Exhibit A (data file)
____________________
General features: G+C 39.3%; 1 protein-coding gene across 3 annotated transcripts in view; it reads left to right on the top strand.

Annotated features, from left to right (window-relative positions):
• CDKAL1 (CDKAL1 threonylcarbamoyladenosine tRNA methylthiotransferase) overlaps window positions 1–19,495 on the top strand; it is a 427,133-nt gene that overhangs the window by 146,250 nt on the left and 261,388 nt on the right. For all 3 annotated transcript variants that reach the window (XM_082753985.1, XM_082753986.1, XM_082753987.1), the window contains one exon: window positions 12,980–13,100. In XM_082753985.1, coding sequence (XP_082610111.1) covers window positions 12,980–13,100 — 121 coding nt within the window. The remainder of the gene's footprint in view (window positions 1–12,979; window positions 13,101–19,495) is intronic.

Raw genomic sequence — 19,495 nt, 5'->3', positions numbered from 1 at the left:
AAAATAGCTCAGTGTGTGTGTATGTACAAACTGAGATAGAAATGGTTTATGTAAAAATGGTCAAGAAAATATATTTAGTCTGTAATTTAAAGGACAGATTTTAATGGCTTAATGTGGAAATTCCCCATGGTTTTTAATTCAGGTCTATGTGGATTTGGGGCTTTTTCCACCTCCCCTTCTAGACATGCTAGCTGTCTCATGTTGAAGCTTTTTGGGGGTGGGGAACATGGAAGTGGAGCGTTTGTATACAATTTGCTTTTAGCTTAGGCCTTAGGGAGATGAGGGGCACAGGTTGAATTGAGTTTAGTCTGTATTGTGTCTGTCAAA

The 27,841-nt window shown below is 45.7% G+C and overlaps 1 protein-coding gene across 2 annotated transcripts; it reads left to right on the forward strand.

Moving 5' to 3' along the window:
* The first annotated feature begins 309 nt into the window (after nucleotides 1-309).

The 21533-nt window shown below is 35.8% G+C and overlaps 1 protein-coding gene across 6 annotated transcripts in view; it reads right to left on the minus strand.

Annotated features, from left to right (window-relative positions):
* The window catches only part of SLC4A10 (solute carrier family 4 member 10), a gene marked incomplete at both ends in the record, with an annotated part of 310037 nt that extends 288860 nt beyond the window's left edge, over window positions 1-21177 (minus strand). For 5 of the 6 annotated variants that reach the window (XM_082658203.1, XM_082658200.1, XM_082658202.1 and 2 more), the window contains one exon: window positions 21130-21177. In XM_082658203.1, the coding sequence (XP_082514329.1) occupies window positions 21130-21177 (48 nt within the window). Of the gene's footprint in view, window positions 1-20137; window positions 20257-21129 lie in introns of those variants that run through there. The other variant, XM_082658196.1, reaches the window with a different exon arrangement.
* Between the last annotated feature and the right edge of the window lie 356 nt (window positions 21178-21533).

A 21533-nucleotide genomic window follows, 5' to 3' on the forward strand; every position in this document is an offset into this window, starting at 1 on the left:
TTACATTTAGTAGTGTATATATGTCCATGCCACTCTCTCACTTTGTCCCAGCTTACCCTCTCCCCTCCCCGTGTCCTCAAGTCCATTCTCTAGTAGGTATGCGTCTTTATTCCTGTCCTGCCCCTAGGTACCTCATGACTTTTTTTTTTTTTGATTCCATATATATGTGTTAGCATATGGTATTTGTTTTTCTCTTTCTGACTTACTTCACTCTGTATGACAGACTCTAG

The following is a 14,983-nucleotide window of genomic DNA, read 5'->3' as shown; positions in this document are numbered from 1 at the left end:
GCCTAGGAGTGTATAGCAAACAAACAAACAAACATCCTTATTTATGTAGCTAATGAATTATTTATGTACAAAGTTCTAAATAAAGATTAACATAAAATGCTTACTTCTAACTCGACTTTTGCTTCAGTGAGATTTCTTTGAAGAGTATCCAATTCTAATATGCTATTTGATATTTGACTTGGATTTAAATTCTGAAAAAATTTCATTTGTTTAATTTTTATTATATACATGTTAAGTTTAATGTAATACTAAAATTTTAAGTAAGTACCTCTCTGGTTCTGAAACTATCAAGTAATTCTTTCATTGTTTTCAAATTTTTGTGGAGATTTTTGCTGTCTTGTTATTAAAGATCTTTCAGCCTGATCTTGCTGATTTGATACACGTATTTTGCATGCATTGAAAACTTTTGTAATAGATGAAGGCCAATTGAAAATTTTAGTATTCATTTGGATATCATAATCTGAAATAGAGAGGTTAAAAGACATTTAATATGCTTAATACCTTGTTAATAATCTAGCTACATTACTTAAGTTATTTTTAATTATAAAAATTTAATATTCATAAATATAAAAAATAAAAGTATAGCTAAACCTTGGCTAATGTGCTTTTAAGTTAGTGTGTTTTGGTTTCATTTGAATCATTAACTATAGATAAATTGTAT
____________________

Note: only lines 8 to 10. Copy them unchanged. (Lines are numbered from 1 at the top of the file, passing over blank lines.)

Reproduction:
* The first annotated feature begins 309 nt into the window (after nucleotides 1-309).

The 21533-nt window shown below is 35.8% G+C and overlaps 1 protein-coding gene across 6 annotated transcripts in view; it reads right to left on the minus strand.

Annotated features, from left to right (window-relative positions):